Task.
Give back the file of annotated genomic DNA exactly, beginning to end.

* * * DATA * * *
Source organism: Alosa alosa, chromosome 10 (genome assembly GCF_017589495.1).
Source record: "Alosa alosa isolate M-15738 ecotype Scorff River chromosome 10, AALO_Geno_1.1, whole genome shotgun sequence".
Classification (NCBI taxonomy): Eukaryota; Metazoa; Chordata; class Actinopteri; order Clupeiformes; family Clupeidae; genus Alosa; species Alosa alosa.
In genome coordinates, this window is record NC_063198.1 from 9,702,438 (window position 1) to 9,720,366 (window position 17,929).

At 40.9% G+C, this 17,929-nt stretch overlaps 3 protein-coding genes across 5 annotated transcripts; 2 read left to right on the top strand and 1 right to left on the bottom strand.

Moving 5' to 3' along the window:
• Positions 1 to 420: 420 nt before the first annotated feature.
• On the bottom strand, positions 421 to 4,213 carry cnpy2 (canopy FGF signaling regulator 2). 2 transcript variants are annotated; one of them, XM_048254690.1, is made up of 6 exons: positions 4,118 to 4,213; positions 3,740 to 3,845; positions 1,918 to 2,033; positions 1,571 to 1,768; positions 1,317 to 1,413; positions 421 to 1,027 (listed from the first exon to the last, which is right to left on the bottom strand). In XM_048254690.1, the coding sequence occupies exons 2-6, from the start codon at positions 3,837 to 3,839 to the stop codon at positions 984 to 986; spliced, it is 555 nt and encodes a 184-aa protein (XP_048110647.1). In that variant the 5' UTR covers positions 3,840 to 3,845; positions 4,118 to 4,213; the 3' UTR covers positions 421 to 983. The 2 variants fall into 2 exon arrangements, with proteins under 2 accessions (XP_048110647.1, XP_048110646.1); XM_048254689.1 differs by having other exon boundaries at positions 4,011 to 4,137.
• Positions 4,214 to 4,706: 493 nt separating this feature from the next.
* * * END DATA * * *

Source organism: Alosa alosa, chromosome 10 (genome assembly GCF_017589495.1).
Source record: "Alosa alosa isolate M-15738 ecotype Scorff River chromosome 10, AALO_Geno_1.1, whole genome shotgun sequence".
Classification (NCBI taxonomy): Eukaryota; Metazoa; Chordata; class Actinopteri; order Clupeiformes; family Clupeidae; genus Alosa; species Alosa alosa.
In genome coordinates, this window is record NC_063198.1 from 9,702,438 (window position 1) to 9,720,366 (window position 17,929).

At 40.9% G+C, this 17,929-nt stretch overlaps 3 protein-coding genes across 5 annotated transcripts; 2 read left to right on the top strand and 1 right to left on the bottom strand.

Moving 5' to 3' along the window:
• Positions 1 to 420: 420 nt before the first annotated feature.
• On the bottom strand, positions 421 to 4,213 carry cnpy2 (canopy FGF signaling regulator 2). 2 transcript variants are annotated; one of them, XM_048254690.1, is made up of 6 exons: positions 4,118 to 4,213; positions 3,740 to 3,845; positions 1,918 to 2,033; positions 1,571 to 1,768; positions 1,317 to 1,413; positions 421 to 1,027 (listed from the first exon to the last, which is right to left on the bottom strand). In XM_048254690.1, the coding sequence occupies exons 2-6, from the start codon at positions 3,837 to 3,839 to the stop codon at positions 984 to 986; spliced, it is 555 nt and encodes a 184-aa protein (XP_048110647.1). In that variant the 5' UTR covers positions 3,840 to 3,845; positions 4,118 to 4,213; the 3' UTR covers positions 421 to 983. The 2 variants fall into 2 exon arrangements, with proteins under 2 accessions (XP_048110647.1, XP_048110646.1); XM_048254689.1 differs by having other exon boundaries at positions 4,011 to 4,137.
• Positions 4,214 to 4,706: 493 nt separating this feature from the next.